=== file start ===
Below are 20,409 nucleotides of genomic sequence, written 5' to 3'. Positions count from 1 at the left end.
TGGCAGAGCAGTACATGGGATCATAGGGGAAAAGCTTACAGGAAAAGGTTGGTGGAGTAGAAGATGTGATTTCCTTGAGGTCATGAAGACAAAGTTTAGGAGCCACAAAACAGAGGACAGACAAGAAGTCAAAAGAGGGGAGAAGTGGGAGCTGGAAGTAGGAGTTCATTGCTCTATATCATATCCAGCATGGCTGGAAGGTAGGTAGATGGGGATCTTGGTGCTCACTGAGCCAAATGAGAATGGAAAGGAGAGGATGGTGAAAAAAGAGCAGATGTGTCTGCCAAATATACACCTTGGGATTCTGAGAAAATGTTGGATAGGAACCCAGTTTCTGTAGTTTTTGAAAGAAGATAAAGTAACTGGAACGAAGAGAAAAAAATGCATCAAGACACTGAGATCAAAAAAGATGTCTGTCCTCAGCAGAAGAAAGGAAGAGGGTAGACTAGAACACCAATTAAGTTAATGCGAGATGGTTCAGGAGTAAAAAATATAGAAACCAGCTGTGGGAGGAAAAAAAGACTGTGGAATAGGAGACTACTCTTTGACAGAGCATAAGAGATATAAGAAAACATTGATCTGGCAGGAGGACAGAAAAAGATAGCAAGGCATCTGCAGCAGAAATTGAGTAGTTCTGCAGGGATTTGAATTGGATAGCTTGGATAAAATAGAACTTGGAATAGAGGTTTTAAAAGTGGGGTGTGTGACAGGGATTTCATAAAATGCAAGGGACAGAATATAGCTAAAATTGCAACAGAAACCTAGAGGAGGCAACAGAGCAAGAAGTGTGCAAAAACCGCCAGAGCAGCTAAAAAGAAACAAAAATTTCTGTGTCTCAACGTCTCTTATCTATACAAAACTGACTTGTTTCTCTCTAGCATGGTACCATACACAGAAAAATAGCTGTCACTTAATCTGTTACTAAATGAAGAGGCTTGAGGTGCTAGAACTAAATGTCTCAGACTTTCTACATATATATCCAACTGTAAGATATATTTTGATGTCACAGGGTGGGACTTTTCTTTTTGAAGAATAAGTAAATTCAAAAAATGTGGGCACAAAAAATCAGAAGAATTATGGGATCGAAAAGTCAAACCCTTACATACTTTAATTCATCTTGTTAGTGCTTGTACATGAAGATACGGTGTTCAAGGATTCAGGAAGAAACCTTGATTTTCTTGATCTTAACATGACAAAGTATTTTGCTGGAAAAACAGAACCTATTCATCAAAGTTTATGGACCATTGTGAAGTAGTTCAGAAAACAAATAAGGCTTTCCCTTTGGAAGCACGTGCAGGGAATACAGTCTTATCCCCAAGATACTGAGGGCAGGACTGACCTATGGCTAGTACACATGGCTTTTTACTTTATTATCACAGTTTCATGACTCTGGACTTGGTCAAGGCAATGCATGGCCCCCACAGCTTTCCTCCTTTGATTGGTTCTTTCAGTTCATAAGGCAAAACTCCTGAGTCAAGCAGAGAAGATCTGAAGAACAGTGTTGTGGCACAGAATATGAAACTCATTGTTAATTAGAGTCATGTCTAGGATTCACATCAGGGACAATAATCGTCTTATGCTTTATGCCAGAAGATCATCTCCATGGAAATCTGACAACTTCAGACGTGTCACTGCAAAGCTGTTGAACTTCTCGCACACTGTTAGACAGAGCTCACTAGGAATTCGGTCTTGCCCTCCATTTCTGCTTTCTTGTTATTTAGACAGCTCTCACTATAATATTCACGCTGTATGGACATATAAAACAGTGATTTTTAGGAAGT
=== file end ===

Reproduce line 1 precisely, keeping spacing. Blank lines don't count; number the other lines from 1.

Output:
Below are 20,409 nucleotides of genomic sequence, written 5' to 3'. Positions count from 1 at the left end.